Known for its Big Gulp® and the Slurpee® beverages, 7-Eleven, Inc., has expanded the food offerings to include a proprietary line of daily-prepared and daily-delivered deli items and baked goods. 7-Eleven’s new sandwich line, introduced last year, was recognized by the American Tasting Institute, earning the 2002 Gold Medal Taste Award in the pre-made cold sandwiches category.

“We see fresh food as a key differentiator between us and other convenience stores,” notes Simon Osborn, managing director of logistics for 7-Eleven. “Anybody can sell cigarettes and beer—not everyone has the necessary infrastructure to successfully sell fresh food.”

Dallas-based 7-Eleven considers fresh food as bakery, grill products, sandwiches, dairy, and bread. In addition, the company uses its fresh daily delivery infrastructure, which includes 22 Combined Distribution Centers (CDCs) to deliver non-food products when doing so provides value to the stores, according to Osborn. CDCs are strategically located to be an hour or less away from the stores they serve.

“Our locations tend to be urban, so the CDCs are centrally located in urban areas,” the logistics director explains.

Before the CDC network was established, 7-Eleven had two main ways of getting product to stores: use of a food wholesale distributor—Texas-based McLane Company, Inc., that continues today to deliver grocery items and cigarettes directly to the stores and a direct-store-delivery (DSD) network. Packaged products came through the national DSD network. Local DSD suppliers provided fresh product to small groups of stores, delivering sandwiches to 15 or 20 stores in a market two or three times a week.

To improve service, quality and control, 7-Eleven developed its own fresh food network nearly 10 years ago. Today, in addition to the CDCs, this distribution network includes 10 bakeries and 11 commissaries, which make sandwiches, breakfast sandwiches, and salads. The network services 4,700 stores with 365 deliveries a year. Replenishment is based solely on demand from the stores, which place individual orders by 10:30 every morning.

“The orders are consolidated and brought into the host system, then sent out to our suppliers,” Osborn says. Commissaries, bakeries, dairy and bread suppliers have already started preproduction by 11 a.m., when they receive their daily orders. Orders are manufactured and delivered to CDCs between 3 and 6 p.m. each evening.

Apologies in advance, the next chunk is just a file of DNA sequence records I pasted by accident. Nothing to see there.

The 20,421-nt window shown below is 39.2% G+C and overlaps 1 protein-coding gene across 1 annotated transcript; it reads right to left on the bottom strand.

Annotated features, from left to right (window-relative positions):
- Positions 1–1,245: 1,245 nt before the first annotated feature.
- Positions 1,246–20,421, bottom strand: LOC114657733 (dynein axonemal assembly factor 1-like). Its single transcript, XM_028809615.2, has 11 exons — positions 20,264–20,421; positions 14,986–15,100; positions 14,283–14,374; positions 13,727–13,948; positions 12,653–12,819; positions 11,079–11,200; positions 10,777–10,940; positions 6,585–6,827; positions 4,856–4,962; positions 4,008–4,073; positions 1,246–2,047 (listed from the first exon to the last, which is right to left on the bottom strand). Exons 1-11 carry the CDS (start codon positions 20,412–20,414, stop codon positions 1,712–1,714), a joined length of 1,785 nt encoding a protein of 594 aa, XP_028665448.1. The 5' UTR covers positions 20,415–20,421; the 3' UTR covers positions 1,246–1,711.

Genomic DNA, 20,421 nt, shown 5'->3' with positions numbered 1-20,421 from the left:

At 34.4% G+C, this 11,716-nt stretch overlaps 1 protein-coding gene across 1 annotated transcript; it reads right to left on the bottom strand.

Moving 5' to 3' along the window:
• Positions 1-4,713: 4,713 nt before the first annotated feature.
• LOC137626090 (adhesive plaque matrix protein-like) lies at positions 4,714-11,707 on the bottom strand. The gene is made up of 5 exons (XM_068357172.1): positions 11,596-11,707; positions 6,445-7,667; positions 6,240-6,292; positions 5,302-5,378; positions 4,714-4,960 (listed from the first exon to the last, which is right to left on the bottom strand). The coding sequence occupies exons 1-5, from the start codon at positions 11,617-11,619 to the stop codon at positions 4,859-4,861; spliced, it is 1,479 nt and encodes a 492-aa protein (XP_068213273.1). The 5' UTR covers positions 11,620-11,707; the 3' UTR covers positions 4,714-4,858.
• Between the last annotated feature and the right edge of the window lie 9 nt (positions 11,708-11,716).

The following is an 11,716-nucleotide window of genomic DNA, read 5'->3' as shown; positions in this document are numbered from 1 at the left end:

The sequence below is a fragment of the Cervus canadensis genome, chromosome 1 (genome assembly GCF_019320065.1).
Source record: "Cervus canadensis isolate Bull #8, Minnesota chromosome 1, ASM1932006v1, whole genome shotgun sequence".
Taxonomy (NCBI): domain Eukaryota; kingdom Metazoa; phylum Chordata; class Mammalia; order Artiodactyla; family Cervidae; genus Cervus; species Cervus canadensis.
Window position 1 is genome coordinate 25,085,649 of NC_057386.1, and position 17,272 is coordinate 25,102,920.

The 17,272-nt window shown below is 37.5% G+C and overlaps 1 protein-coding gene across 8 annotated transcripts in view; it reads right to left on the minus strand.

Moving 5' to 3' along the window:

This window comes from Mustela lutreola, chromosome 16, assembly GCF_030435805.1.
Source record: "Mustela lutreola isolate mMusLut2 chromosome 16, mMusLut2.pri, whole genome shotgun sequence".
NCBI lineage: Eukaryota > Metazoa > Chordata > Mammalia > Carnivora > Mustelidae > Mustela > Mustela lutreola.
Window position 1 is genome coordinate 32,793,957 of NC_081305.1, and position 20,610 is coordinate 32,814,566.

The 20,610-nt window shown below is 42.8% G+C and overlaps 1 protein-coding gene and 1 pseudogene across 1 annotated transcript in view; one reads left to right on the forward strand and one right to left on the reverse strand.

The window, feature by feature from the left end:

At the CDCs, orders are broken down by store, piece-picked at the store level, then loaded onto trucks for delivery between 9 p.m. and 5 a.m. To minimize disruption to customers, “we deliver to our stores at off-peak hours,” Osborn points out, when there are fewer customers in the store. “We use 20- to- 24 foot vehicles, so that with customers in stores, we don’t have a large vehicle filling up a small parking lot.” The average delivery takes just 12 minutes.

“Because we operate with a 10- to 18-hour lead time in a pull environment, we need 100-percent in- stock performance,” Osborn says. “In addition, we have to be on time with each delivery. When the morning coffee rush starts at 4 a.m., we don’t want to deliver at 5:30 a.m. We don’t want customers to feel they can’t rely on 7-Eleven to have their coffee and doughnut.”

All CDCs are operated by third-party logistics providers. “As an organization, we believe in outsourcing,” Osborn notes, in part because the company doesn’t want to own the assets, but also because the 7-Eleven believes that suppliers provide significant value through creativity and innovation. Seven third-party logistics providers operate 7-Eleven’s 22 CDCs.